These changes were hastened by the sudden affluence which brought a great change in people’s expectations and goals. A half a century ago, parents wanted to have a happy family life, they wanted their children to ‘do well’ with a ‘good steady job’. Their economic ambitions were not high. They were aware of a duty to the developing world, but more in terms of support for missionaries than development in the economic sense.

Nowadays as one author put it, “The New Irish Dream is about me, mine and yours. The New Dream speaks in the possessive case.”

Ireland has taken to the new affluent lifestyle with even more enthusiasm than most countries. The Irish consumption of alcohol was the fifth lowest in the OECD in the 1960s. Now we consume more alcohol per head than any other nation.

The old Irish Dream was seen in community terms in the achievement of Irish unity, in overcoming the suffering of the past and, for the vast majority, in ultimately being able to enter into eternal life with the Risen Christ. The sense of a deprivation and of past suffering and oppression created a real sense of solidarity with countries seeking independence and attempting to build up their resources.

The new Irish Dream, on the other hand, is one of achieving affluence, of constantly improving one’s standing vis-a-vis others: Its catch phrase is ‘I want to be Number One’: “The Old Irish Dream was about us, ours and them. The New Irish Dream is about me, mine and yours. The New Dream speaks in the possessive case.”

The drive for affluence, for having more ‘success’, thought of almost entirely in economic terms, is very strong. House prices continue to rise very steeply so that young couples are in increasingly greater debt and very vulnerable to an economic downturn which would leave them unable to meet the financial commitments they have undertaken.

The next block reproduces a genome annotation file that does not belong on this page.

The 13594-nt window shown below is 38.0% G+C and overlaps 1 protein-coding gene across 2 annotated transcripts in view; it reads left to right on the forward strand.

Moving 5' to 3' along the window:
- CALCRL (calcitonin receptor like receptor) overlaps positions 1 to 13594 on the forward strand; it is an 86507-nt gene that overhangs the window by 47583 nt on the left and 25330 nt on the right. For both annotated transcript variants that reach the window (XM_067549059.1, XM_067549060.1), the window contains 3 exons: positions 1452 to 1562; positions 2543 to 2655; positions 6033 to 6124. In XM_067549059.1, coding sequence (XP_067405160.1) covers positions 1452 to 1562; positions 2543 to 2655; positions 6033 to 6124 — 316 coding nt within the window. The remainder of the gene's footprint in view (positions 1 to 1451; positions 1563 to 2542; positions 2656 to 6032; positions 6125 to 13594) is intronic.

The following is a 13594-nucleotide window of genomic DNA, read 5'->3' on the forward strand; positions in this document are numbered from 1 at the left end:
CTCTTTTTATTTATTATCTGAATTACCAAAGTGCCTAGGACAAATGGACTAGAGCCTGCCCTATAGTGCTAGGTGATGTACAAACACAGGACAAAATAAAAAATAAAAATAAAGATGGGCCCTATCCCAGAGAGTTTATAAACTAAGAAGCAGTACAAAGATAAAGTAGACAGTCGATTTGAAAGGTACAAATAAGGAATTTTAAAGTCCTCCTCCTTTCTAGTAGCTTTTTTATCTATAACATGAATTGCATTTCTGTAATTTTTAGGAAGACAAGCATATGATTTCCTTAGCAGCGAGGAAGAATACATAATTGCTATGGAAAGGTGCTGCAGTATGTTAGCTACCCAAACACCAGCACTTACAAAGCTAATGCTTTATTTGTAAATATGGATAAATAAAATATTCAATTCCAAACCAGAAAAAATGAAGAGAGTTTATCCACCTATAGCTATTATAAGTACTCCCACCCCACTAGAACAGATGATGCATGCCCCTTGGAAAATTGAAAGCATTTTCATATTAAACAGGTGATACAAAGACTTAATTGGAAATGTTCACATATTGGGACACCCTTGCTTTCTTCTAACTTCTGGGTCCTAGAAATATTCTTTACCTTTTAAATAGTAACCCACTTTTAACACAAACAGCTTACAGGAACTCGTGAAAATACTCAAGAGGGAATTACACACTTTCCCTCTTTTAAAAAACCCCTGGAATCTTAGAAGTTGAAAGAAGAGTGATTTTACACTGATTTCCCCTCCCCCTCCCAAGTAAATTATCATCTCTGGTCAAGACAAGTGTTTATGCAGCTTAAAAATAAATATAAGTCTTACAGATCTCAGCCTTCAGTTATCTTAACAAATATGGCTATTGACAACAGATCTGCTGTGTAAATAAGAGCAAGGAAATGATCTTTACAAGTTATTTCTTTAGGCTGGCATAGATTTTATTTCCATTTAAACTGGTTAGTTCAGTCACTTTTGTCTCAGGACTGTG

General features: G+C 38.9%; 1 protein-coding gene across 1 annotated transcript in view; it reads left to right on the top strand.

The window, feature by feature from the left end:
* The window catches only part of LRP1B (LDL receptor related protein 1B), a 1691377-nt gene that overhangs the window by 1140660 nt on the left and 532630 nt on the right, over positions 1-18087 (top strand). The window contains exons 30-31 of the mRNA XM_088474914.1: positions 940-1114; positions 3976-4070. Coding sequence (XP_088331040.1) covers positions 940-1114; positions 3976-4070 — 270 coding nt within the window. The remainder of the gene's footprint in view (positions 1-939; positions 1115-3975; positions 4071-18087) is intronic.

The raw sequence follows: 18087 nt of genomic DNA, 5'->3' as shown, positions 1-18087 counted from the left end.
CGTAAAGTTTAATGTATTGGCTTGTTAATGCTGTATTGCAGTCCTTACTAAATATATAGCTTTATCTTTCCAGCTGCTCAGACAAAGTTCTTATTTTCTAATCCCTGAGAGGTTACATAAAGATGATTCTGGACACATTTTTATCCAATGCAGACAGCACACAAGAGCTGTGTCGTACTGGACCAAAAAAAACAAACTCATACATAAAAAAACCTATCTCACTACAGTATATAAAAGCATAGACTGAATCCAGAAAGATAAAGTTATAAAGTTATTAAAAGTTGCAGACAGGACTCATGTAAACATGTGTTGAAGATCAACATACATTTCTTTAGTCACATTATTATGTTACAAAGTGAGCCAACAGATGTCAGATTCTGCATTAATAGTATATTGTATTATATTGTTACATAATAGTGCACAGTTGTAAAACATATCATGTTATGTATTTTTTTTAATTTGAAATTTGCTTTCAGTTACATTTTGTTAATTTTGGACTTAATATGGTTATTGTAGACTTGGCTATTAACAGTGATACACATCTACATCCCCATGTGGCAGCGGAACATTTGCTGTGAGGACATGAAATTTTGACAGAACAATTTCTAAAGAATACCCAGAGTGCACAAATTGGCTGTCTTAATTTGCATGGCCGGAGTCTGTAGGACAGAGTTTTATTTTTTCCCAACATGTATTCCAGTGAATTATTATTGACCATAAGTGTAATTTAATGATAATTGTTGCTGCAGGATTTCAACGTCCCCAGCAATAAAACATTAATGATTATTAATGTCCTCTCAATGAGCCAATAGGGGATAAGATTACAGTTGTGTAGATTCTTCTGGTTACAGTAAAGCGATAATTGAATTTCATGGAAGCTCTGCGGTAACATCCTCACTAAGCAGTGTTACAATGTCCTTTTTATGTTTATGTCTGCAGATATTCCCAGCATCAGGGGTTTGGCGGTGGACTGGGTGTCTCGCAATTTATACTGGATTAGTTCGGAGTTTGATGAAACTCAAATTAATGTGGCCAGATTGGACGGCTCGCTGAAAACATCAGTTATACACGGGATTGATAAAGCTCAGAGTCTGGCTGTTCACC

The result is a society which is always busy, always active. It is a society which leaves little space for contemplation.

It is strange that, in the midst of all of this dramatic change and pressure to ‘succeed’, Irish people consistently show up in surveys as being among the most contented on earth - happy and optimistic about the future. In late 2004, a study conducted by British magazine, The Economist, placed Ireland at the top of the world quality of life index. The Irish media reacted with some hostility to this result. Perhaps in this case the media were right. Is it optimism or complacency?

2. This leads me to the second characteristic. The statistics of religious practice in the Catholic Church are in decline. Vocations to the priesthood have all but disappeared. In the 1960s there was a national seminary with over five hundred seminarians as well as six other seminaries in Ireland and one in Rome. Some of these were preparing a proportion of their seminarians for ministry in dioceses outside Ireland; one did so exclusively. This does not count those who were in preparation for the religious life. Thus, there were not far short of a thousand young men preparing for the diocesan priesthood. The figure now is about sixty.

This decline has been predicted for twenty years. In 1983, Father Michael Paul Gallagher identified what he called a ‘shallow faith’. People, he said, were more marginalised from their faith than their external behaviour would suggest. Such ‘shallow faith’ would not last. Only faith expressed in a free personal decision was likely to survive in the new situation.

In spite of the expressions of optimism and happiness there is a hunger for some kind of spirituality. The hidden culture suggests that the Catholic Church and mainstream Christian denominations cannot provide that because they are dying.

In his challenging book, to which I referred already, David McWilliams, an economist and journalist, David McWilliams a journalist and economist, points to a phenomenon that has emerged in the last five years or so - people seeking a new synthesis in many different ways.

points to a new phenomenon that has emerged in the last five years or so. This is a group of people who see the possibility of reconciling the division between the old Irish Dream and the new one into a new synthesis. He regards them as the elite among those about whom he is writing - people he calls ‘the Pope’s children’ because they were born in the 1970s, the decade during which Pope John Paul visited Ireland.

They do not look to the Catholic Church. He makes one oversimplified comment which is not entirely wrong: “Old conservative Ireland is has become a magnet for pagan New Age travellers and old liberal Ireland is brimming with evangelical Christians.